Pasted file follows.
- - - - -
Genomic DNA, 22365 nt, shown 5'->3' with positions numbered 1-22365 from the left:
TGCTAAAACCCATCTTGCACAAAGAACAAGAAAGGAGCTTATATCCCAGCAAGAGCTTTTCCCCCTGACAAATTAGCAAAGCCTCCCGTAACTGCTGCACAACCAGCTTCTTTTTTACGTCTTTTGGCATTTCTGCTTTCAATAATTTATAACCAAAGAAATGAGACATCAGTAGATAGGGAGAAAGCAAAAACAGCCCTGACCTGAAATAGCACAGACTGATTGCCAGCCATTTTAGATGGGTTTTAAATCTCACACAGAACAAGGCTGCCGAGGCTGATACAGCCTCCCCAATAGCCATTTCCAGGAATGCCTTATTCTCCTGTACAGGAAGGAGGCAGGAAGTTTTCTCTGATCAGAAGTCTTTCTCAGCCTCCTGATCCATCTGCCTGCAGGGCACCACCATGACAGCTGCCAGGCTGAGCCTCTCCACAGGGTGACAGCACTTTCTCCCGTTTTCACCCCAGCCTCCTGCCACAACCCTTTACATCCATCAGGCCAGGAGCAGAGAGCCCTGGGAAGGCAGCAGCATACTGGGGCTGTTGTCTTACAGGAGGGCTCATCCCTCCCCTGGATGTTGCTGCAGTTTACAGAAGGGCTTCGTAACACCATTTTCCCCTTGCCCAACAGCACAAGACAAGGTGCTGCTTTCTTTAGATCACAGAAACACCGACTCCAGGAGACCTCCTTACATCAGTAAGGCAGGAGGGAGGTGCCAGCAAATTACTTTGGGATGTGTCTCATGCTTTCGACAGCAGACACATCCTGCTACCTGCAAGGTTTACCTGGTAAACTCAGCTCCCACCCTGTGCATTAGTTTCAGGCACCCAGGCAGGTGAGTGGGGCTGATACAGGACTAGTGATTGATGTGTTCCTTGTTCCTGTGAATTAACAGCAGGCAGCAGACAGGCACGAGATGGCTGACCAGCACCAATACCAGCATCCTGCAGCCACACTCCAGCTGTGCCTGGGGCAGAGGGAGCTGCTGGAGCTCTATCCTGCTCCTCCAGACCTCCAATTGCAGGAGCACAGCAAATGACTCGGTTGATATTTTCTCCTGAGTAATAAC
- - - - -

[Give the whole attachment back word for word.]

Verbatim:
Genomic DNA, 22365 nt, shown 5'->3' with positions numbered 1-22365 from the left:
TGCTAAAACCCATCTTGCACAAAGAACAAGAAAGGAGCTTATATCCCAGCAAGAGCTTTTCCCCCTGACAAATTAGCAAAGCCTCCCGTAACTGCTGCACAACCAGCTTCTTTTTTACGTCTTTTGGCATTTCTGCTTTCAATAATTTATAACCAAAGAAATGAGACATCAGTAGATAGGGAGAAAGCAAAAACAGCCCTGACCTGAAATAGCACAGACTGATTGCCAGCCATTTTAGATGGGTTTTAAATCTCACACAGAACAAGGCTGCCGAGGCTGATACAGCCTCCCCAATAGCCATTTCCAGGAATGCCTTATTCTCCTGTACAGGAAGGAGGCAGGAAGTTTTCTCTGATCAGAAGTCTTTCTCAGCCTCCTGATCCATCTGCCTGCAGGGCACCACCATGACAGCTGCCAGGCTGAGCCTCTCCACAGGGTGACAGCACTTTCTCCCGTTTTCACCCCAGCCTCCTGCCACAACCCTTTACATCCATCAGGCCAGGAGCAGAGAGCCCTGGGAAGGCAGCAGCATACTGGGGCTGTTGTCTTACAGGAGGGCTCATCCCTCCCCTGGATGTTGCTGCAGTTTACAGAAGGGCTTCGTAACACCATTTTCCCCTTGCCCAACAGCACAAGACAAGGTGCTGCTTTCTTTAGATCACAGAAACACCGACTCCAGGAGACCTCCTTACATCAGTAAGGCAGGAGGGAGGTGCCAGCAAATTACTTTGGGATGTGTCTCATGCTTTCGACAGCAGACACATCCTGCTACCTGCAAGGTTTACCTGGTAAACTCAGCTCCCACCCTGTGCATTAGTTTCAGGCACCCAGGCAGGTGAGTGGGGCTGATACAGGACTAGTGATTGATGTGTTCCTTGTTCCTGTGAATTAACAGCAGGCAGCAGACAGGCACGAGATGGCTGACCAGCACCAATACCAGCATCCTGCAGCCACACTCCAGCTGTGCCTGGGGCAGAGGGAGCTGCTGGAGCTCTATCCTGCTCCTCCAGACCTCCAATTGCAGGAGCACAGCAAATGACTCGGTTGATATTTTCTCCTGAGTAATAAC